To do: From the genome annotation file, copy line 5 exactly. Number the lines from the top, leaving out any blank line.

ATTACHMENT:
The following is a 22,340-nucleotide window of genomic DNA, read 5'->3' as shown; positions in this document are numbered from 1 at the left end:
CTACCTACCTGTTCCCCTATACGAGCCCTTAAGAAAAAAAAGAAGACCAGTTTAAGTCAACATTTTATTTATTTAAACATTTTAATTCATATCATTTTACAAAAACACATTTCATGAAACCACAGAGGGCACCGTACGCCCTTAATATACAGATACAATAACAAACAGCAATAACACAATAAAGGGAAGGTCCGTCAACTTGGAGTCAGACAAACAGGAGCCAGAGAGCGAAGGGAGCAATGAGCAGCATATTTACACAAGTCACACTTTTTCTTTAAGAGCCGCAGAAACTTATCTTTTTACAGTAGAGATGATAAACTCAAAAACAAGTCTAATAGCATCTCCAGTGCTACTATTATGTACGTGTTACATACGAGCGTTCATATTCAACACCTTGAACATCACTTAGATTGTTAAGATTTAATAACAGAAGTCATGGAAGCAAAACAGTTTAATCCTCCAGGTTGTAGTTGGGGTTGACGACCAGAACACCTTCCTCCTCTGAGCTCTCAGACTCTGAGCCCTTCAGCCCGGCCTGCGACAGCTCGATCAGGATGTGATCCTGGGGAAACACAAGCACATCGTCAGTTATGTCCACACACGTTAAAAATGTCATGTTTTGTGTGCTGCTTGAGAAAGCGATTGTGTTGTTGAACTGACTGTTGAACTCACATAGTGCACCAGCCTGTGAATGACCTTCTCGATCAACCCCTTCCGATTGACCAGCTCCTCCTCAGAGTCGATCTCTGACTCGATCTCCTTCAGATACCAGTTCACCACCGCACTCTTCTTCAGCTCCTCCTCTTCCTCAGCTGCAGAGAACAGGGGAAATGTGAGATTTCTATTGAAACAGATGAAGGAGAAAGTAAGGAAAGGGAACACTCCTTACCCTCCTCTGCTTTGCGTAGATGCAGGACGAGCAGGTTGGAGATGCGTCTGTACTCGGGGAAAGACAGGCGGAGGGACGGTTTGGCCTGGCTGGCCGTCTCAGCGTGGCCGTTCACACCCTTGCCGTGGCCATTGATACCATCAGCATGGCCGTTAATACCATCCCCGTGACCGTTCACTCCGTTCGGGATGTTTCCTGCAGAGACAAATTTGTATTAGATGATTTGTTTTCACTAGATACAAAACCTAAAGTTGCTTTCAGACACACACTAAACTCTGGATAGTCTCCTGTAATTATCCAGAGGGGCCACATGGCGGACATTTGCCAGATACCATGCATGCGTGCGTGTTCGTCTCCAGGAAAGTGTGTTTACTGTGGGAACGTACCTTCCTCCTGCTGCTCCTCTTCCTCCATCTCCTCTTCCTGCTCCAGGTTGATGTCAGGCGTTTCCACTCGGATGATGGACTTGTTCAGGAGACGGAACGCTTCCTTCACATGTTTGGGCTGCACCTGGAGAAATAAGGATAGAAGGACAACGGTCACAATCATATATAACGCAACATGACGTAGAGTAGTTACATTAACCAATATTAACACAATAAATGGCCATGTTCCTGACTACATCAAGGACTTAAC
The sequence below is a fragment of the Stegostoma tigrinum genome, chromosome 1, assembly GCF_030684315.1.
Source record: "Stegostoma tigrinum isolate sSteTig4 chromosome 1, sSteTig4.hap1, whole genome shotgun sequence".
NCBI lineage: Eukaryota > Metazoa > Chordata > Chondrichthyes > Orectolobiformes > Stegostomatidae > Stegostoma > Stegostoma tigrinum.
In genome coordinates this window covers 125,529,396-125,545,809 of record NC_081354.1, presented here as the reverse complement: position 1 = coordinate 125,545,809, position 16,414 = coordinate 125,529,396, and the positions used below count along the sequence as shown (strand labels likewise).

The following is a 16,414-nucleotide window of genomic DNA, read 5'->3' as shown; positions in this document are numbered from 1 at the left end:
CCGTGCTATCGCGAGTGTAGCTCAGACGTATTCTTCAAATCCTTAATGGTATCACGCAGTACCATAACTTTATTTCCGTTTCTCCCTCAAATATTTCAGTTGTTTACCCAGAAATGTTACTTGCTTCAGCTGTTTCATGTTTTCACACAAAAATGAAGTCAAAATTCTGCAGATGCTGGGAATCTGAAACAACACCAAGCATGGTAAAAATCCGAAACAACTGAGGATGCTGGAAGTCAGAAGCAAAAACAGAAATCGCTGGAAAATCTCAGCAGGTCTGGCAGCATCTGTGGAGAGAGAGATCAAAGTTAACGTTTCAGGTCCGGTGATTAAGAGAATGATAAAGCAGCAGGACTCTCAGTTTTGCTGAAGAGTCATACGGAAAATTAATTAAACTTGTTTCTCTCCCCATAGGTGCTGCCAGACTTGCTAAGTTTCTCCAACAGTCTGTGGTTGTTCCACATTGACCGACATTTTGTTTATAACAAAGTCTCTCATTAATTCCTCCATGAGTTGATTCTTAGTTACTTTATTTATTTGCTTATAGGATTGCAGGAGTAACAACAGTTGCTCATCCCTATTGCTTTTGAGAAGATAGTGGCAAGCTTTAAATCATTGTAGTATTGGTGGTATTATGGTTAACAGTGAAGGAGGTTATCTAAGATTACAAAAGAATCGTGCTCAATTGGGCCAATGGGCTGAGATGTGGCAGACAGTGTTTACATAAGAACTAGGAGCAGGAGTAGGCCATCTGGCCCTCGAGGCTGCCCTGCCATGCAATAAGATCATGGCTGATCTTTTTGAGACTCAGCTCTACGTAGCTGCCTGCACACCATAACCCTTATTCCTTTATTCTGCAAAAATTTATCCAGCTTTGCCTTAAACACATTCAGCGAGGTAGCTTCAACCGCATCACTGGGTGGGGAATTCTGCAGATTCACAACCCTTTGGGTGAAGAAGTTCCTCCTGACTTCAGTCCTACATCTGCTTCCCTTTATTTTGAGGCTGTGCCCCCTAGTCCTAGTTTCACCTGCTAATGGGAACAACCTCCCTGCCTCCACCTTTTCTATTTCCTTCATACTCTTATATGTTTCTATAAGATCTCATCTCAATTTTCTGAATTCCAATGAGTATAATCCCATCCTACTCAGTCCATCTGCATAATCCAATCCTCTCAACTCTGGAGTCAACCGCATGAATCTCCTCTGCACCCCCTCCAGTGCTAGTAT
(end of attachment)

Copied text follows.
NCBI lineage: Eukaryota > Metazoa > Chordata > Chondrichthyes > Orectolobiformes > Stegostomatidae > Stegostoma > Stegostoma tigrinum.